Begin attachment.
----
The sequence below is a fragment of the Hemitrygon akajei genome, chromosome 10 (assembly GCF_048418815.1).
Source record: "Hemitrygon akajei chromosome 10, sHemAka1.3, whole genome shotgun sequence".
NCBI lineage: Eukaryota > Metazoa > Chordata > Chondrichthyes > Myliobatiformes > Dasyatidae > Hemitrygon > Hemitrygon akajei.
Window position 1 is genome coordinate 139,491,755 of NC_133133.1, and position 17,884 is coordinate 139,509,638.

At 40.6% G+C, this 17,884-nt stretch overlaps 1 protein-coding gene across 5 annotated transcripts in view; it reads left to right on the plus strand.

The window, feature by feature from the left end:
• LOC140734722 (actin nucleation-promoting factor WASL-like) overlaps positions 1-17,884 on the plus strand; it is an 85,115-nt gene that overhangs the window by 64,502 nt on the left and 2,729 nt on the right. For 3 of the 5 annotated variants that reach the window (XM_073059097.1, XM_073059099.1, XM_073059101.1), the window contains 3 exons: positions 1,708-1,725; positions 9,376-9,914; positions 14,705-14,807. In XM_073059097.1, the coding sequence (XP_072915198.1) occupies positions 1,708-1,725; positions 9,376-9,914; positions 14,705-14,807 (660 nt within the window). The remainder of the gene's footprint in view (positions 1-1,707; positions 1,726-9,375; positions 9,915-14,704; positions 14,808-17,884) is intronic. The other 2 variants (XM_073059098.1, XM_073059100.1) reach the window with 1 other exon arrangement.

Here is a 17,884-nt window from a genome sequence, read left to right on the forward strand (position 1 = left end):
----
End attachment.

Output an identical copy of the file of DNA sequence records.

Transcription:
The sequence below is a fragment of the Hemitrygon akajei genome, chromosome 10 (assembly GCF_048418815.1).
Source record: "Hemitrygon akajei chromosome 10, sHemAka1.3, whole genome shotgun sequence".
NCBI lineage: Eukaryota > Metazoa > Chordata > Chondrichthyes > Myliobatiformes > Dasyatidae > Hemitrygon > Hemitrygon akajei.
Window position 1 is genome coordinate 139,491,755 of NC_133133.1, and position 17,884 is coordinate 139,509,638.

At 40.6% G+C, this 17,884-nt stretch overlaps 1 protein-coding gene across 5 annotated transcripts in view; it reads left to right on the plus strand.

The window, feature by feature from the left end:
• LOC140734722 (actin nucleation-promoting factor WASL-like) overlaps positions 1-17,884 on the plus strand; it is an 85,115-nt gene that overhangs the window by 64,502 nt on the left and 2,729 nt on the right. For 3 of the 5 annotated variants that reach the window (XM_073059097.1, XM_073059099.1, XM_073059101.1), the window contains 3 exons: positions 1,708-1,725; positions 9,376-9,914; positions 14,705-14,807. In XM_073059097.1, the coding sequence (XP_072915198.1) occupies positions 1,708-1,725; positions 9,376-9,914; positions 14,705-14,807 (660 nt within the window). The remainder of the gene's footprint in view (positions 1-1,707; positions 1,726-9,375; positions 9,915-14,704; positions 14,808-17,884) is intronic. The other 2 variants (XM_073059098.1, XM_073059100.1) reach the window with 1 other exon arrangement.

Here is a 17,884-nt window from a genome sequence, read left to right on the forward strand (position 1 = left end):